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TAC Reviews...Devil May Cry 4

Date Posted: 26/01/15


The forth game in the Devil May Cry franchise developed by Capcom, and stars reoccuring protagonist Dante and new comer Nero. It continues the previous games' theme of demon killing that allows you to defy physics and deflect bullets with other bullets


Devil May Cry 4


There is something very theraputic about playing an over-the-top demon killing game, after all who has a problem with slaughtering demons in their hundreds??


No one, that's who.


So unlike games where you are essentially killing human after human the Devil May Cry games give you the freedom to perform gravity-defying stunts whilst slicing enemies apart with a massive sword - is all this as fun as it sounds??


Er...kind of...


This is, quite obviously, the fourth game in the Devil May Cry series, but it is the first out on the PS3 and XBox 360. Now I haven’t personally played the other games but I brought the first one for a friend of my skin sack and as I used to hang out at his house I have seen the previous games being played. It is a hack-and-slasher type affair. The previous installments had a half-demon protagonist named Dante who carries an enormous sword, and chops his way through various legions of demons on his quest to…I dunno, rid the world of demons I guess.


Unlike previous Devil May Cry instalments, this game follows newbie Nero, a cocky young chap, with a bizarre blue and red arm which may or may not mean he is a demon. The game kicks off with a familiar, but unknown swaggering antagonist, well unknown to anyone new to the franchise but obviously Dante to everyone who is. This time around Dante is an assassin who kills a holy man during a church service and vanishes with the young and arrogant Nero on his tail. Graphically, the game looks and flows very well, the characters are upgradable, and abilities from previous play throughs are available on different difficulty levels. However, the price of upgrades increases with every purchase so you are going to have to play the game on multiple difficulty levels multiple times to get all the upgrades.


As I said before, Dante is not the main character for most of this game, you play as Nero, however Dante does crop up several times during the course of the levels, plus you play as him for a large chunk of the latter part of the game. The plot is not exactly one that will challenge even the slowest gamer’s brain capacity as it involves demons, the end of the world, etcetera, etcetera. The plot is a little thin, Nero tracks the holy man's murderer only to uncover sinister goings on within his own supposedly holy Order. That’s pretty much it, but then who buys this game for a complex or intriguing plot?


As you progress enemies pop-up left, right and centre giving you ample opportunities to rain utter carnage down upon them, and as they are demons, you can slaughter them as you see fit without anything like a conscious getting in the way. Indeed, the more you kill, with as much finesse as possible, the more your style rank will increase reaping you much greater rewards at the end of the level.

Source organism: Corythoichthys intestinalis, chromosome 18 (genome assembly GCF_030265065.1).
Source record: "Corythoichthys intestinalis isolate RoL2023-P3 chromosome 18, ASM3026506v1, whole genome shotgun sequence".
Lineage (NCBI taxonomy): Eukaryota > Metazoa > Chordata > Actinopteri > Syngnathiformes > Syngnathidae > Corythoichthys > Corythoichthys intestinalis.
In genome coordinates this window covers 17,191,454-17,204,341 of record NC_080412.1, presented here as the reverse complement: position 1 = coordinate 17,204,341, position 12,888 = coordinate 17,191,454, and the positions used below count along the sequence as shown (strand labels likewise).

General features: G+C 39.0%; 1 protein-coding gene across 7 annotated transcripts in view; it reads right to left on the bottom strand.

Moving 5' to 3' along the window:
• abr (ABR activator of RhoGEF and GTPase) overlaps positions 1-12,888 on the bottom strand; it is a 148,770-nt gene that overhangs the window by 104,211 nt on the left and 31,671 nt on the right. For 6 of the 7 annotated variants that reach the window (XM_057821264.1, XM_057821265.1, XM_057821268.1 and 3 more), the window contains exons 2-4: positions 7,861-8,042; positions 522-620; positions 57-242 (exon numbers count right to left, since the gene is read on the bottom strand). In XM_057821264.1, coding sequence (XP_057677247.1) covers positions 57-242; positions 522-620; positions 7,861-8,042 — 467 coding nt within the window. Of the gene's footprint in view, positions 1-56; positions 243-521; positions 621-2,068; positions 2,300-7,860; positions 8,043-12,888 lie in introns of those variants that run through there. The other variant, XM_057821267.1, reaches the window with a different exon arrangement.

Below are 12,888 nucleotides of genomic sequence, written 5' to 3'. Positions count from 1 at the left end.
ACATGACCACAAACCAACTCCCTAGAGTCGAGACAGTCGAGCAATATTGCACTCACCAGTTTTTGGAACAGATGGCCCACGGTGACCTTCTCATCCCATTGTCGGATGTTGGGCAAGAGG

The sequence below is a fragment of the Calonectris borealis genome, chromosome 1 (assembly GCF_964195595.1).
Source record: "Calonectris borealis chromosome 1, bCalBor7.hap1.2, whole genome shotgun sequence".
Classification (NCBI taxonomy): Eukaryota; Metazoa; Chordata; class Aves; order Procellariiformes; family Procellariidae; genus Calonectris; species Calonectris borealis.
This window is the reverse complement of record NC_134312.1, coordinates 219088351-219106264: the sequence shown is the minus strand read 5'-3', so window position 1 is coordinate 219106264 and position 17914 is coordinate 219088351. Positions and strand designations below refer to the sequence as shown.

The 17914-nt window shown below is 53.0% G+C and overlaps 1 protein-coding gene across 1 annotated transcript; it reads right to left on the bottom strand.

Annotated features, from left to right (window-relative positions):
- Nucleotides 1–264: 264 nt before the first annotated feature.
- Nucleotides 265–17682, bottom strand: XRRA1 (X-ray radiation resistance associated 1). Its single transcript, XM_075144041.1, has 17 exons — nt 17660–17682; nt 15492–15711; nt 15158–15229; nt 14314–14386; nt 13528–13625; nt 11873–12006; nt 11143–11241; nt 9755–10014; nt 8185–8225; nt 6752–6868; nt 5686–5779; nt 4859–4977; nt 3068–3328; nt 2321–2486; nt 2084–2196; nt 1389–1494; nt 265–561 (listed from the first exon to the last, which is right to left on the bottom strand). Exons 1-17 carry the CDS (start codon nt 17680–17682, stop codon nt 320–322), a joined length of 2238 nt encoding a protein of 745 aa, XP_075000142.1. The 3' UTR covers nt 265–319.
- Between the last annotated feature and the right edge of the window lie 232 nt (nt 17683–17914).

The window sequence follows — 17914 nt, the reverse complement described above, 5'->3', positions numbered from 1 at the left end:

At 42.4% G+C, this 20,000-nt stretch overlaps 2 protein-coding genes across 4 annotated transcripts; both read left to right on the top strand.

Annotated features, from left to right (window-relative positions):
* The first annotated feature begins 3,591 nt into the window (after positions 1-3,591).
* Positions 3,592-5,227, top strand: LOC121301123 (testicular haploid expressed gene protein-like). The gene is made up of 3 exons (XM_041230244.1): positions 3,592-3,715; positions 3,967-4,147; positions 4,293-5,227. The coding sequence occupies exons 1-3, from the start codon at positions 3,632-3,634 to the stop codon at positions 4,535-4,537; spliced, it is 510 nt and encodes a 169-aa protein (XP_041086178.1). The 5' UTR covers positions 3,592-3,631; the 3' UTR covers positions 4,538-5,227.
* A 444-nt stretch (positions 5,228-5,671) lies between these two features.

So the game is mostly fun but there are a lot of pretty major drawbacks.


This game does seem to just be more of the same, running around killing demons, solving simple puzzles and powering up your character. There are also several secret mini-games which are incredibly difficult to beat which is more than a little frustrating. The first half of the game is spent tracking Dante back to Nero’s religious order’s headquarters fighting various bosses along the way, and the second half of the game you play as Dante who basically travels back the way Nero has come fighting the same bosses only actually killing them this time. Several of the mini games are repeated over and over too. There is a real sense of laziness draped over the second two thirds of the game with the same locations revisited time and time again. Dante plays pretty much the same as Nero so game play is not affected by which character you are playing as.


So…you play as Nero, fight demons and bosses, then change to Dante, fight demons and the same bosses, kill them this time, then change back to Nero so that you can fight yet more demons as well as the same three bosses yet again. Do you see how this would become tedious pretty quickly?? To make matters worse the game is very short so if you are trying to fully upgrade your characters you’ll be playing the same levels over and over again. But possibly even more irritating is the game’s habit of being fascinated with style so whilst it gives you health and magic crystals and even a crystal that can bring your character back from the dead, the game will give you a poor rating at the end of the level if you actually use any of them. Which personally makes me reluctant to use any of these items. I mean why bother to give players healing and magic crystals if the game looks down it's nose at you for actually using them? I have restarted levels and boss fights after being killed because I don’t want to use health items that will result in a poor level rating.


On the whole, the game is fun to play with Dante’s cut-scenes providing welcome patches of amusement as he taunts various foes, and even engages in a rhyming montage with one boss whilst Nero is a bit of a misery who just works to save the day and his love interest.


What is my final rating then?


The game play is fun, the fighting style is over the top, but the repetition is irritating and generally not much care has been taken to make the later two thirds of the game unique or different so on the whole my Thumb will have to remain Horizontal.



5/10 - Nero is too serious, thankfully Dante is fun but the repitition makes this game a fun but very repetative experience.


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© Chris Sharman